By now, most of you have read the comments by Chinese Premier Wen Jiabao at his annual press conference.
However, there are some aspects worth expanding on for their importance.
With arm sales to Taiwan, Dalai Lama meeting, and the Copenhagen climate talks all important areas for questions, the very first question he was asked and addressed dealt with the currency.
This doesn't happen randomly.
Clearly, this issue is of critical importance to the Chinese. "First of all, I do not think the renminbi is undervalued...We are opposed to countries pointing fingers at each other or taking strong measures to force other countries to appreciate their currencies.To do this is not beneficial to reform of the renminbi exchange-rate regime."
"I can understand that some countries want to increase their share of exports.....What I don't understand is the practice of depreciating one's own currency and attempting to press other countries to appreciate their own currencies solely for the purpose of increasing one's own exports. This kind of practice I think is a kind of trade protectionism.....Since the U.S. is the issuer of the main international currency, any instability in its currency causes us great concern.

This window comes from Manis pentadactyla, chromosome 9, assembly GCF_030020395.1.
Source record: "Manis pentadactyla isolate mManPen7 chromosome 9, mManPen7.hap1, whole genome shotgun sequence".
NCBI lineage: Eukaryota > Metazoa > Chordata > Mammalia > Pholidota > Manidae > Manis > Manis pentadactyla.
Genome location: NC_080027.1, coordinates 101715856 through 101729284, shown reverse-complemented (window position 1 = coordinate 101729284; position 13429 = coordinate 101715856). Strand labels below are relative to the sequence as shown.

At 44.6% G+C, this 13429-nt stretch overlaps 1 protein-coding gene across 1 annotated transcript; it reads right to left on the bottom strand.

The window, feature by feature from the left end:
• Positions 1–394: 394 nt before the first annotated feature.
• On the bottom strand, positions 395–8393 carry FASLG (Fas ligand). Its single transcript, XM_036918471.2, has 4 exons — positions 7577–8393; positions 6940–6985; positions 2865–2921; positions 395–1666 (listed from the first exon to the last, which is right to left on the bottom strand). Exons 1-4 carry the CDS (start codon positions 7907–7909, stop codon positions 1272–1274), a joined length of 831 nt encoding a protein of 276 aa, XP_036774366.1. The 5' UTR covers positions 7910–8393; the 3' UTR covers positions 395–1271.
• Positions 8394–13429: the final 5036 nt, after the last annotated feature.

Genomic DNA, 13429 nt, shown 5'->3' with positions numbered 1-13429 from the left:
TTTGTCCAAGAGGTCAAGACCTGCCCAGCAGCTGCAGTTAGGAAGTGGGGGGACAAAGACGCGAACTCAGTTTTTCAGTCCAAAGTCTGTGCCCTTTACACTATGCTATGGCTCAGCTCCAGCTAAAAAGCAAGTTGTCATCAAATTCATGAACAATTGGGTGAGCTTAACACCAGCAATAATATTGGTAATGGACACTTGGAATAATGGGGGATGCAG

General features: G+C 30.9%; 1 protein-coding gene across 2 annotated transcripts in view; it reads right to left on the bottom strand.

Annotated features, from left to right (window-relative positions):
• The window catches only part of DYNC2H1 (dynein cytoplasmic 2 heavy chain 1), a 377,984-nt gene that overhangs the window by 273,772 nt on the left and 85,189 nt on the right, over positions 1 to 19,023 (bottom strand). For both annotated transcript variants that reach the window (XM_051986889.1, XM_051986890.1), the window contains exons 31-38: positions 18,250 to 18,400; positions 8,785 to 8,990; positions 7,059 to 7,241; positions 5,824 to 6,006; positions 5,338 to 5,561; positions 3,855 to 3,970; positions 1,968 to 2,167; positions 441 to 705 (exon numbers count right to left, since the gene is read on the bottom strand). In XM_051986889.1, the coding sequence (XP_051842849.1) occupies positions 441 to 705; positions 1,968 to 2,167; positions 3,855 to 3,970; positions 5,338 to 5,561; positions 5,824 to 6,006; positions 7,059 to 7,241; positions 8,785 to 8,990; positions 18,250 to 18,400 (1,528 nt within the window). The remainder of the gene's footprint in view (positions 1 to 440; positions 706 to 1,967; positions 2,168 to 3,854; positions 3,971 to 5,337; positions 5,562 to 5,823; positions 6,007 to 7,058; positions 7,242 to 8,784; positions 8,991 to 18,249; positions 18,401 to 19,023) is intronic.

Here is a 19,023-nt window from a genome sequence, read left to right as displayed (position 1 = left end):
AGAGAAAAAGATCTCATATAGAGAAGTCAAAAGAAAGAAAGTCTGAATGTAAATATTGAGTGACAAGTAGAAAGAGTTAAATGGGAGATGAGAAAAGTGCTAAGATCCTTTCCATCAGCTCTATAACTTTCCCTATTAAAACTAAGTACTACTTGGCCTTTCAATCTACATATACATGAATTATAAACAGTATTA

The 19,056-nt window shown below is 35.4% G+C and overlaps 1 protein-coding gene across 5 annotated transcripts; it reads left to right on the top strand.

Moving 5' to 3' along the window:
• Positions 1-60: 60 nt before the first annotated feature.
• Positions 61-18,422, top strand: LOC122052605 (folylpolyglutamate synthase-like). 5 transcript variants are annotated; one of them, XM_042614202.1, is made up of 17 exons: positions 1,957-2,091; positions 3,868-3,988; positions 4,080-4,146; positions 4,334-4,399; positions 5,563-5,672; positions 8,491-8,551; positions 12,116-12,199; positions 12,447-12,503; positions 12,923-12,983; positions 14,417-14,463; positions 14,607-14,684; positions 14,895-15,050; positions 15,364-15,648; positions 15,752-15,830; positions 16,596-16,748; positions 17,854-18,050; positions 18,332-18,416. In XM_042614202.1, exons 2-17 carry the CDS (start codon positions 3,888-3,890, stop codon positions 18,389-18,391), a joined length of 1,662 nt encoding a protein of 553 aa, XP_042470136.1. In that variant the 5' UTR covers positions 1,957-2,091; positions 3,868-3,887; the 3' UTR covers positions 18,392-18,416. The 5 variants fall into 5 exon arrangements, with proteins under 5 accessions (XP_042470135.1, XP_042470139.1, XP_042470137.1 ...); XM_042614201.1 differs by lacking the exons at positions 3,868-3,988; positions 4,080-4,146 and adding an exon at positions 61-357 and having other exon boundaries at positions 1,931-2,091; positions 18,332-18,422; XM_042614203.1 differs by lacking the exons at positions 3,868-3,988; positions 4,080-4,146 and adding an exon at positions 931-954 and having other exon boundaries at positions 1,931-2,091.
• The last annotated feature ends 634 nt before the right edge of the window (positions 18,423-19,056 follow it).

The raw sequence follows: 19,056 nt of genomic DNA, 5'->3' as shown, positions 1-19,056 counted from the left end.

Last year I said I am worried, and this year I also say I am worried," stated Wen.
Last week, I wrote about the Obama administration has a goal of increasing exportsover the next five years and how the President critiqued China for their currency peg. I also stated that the IMF and Roubini both thought that China would move on the currency and I agreed with them. The comments by Wen underscore the salient point that China will not be backed into a corner on the currency and will act when it's in their best interests. Clearly, they are not there yet.
But there's a gathering storm on China and their trade. Here's a NYT article today discussing the Chinese using global trade to their advantage. Also, U.S. Senator Chuck Schumer announced Friday that he would be moving forward on legislation aimed at stopping China from manipulating their currency. "Now more than ever, there is a consensus to finally confront China's currency manipulation. It is the single biggest step we can take to promote U.S. job creation, particularly in the manufacturing sector. We plan to move forward with revamped legislation on this issue in the coming days," he said.
Today, a bipartisan group of 130 US lawmakers asked the Obama administration to take action against the Chinese. "The impact of China's currency manipulation on the U.S.
economy cannot be overstated. Maintaining its currency at a devalued exchange rate provides a subsidy to Chinese companies and unfairly disadvantages foreign competitors," the lawmakers said in a letter to U.S. Secretary Timothy Geithner and Commerce Secretary Gary Locke according to Reuters. The US Treasury will have to rule in mid-April on whether China manipulates their currency.
The Chinese currency question will continue to follow a circuitous path but the direction is towards more confrontation than less. Real or not, this should add volatility into the picture as the language for a trade war will be kicked around and minor trade sanctions will continue to be brought up.
Andrew B. BuschDirector,